Mar 9, 2014
Rebels Stand Alone
Posted on Feb 24, 2013
By Chris Hedges
Von Stauffenberg at the time told von dem Bussche, “I am committing high treason with all my might and means” and added that under natural law the rebels had a duty to use violence to defend the innocent from the horrific crimes of the state.
Von dem Bussche was summoned to Hitler’s headquarters in November 1943. He waited for three days about 10 miles away. He rarely left his room. He woke up every morning and wondered, he said, if he would be alive in the evening and “if my nerve would hold.” But the train carrying the winter uniforms was bombed by Allied warplanes, and von dem Bussche was sent back to the Russian front, where he lost a leg in the bitter fighting.
Von dem Bussche, 6 feet 5 inches tall and with cobalt-blue eyes and a voice that rumbled like a freight train during the interview, refused to describe what he or the other plotters did as heroism. He detested words like “honor” or “glory” when they were applied to warfare. He had no time for those who romanticized war. He said he had no option as a human being but to resist. He acted, he said, to save his “self-esteem.”
“There was no hero stuff involved, none at all,” he said. “I thought this was an adequate means to balance out what I had seen. I felt that this was justifiable homicide and was the only means to stop mass murder inside and outside Germany.”
On July 20, 1944, von Stauffenberg carried two small bombs in a briefcase to a meeting with Hitler. He struggled before the meeting to arm the bombs with pliers, a difficult task as he had lost his right hand and had only three fingers on his left hand after being wounded in North Africa. He managed to arm only one bomb. He placed the briefcase with the bomb under the table near Hitler. He left the room and was outside at the time of the explosion, which killed four people—including Hitler’s security double—but only slightly wounded Hitler, who was shielded by a table leg. Nazi propaganda chief Joseph Goebbels announced over the radio that Hitler had survived. Hitler spoke to the nation not long afterward. Von Stauffenberg and other conspirators were captured and hastily executed by a firing squad.
Von dem Bussche, recovering in a Waffen-SS hospital outside Berlin from the loss of his leg, anxiously followed the news of the assassination attempt on the radio. He listened to Hitler’s angry tirade against the “traitors” who had attempted to kill him. He knew it would not be long before the SS appeared at his bedside. He spent the night eating page after page of his address book, which had the name of every major conspirator who was under arrest or dead. The British explosive material from his aborted suicide bombing was in a suitcase under his bed. He asked another officer to spirit the suitcase out of the hospital and toss it into a lake. He was repeatedly interrogated over the next few days but because none of the other plotters had implicated him, even under torture, he managed to elude their fate.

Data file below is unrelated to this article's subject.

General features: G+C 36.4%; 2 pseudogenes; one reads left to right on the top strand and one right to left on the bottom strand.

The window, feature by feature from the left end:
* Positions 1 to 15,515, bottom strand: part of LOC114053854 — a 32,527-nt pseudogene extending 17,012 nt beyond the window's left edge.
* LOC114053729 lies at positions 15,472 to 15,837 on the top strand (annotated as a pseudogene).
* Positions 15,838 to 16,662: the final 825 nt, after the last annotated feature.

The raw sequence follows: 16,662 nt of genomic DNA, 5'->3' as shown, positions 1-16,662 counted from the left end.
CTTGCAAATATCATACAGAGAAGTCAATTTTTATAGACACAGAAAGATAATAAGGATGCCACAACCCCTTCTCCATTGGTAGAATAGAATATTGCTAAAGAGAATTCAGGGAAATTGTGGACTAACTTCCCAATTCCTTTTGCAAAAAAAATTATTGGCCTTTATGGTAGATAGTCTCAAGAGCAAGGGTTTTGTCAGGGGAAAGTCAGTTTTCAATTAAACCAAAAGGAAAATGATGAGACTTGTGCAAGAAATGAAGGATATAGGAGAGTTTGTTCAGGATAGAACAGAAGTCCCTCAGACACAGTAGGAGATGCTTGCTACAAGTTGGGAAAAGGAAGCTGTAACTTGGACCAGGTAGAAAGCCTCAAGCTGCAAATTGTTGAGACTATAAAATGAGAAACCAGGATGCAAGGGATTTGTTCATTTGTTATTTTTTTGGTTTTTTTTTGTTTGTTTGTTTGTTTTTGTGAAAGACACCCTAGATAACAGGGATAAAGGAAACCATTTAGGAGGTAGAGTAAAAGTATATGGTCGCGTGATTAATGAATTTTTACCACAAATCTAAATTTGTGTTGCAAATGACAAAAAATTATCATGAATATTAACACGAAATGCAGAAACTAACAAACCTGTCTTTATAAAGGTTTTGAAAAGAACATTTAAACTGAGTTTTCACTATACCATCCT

He suffered lifelong guilt over his survival. As a rebel he did not succeed, at least not in killing Hitler and terminating the regime. He felt that as an army officer, even with his involvement in the assassination plots, he remained part of the murderous apparatus that unleashed indefensible suffering and death. He worried that he had not done enough. The brutality and senselessness of the war haunted him. The German public’s enthusiastic collusion with the Nazi regime haunted him. And the ghosts of the dead, including those he admired, haunted him. He understood, as we must, that to do nothing in a time of national distress is to be complicit in acts of radical evil.
“I should have taken off my uniform in the Ukraine,” he told me on the last afternoon of my visit, “and joined the line of Jews to be shot.”
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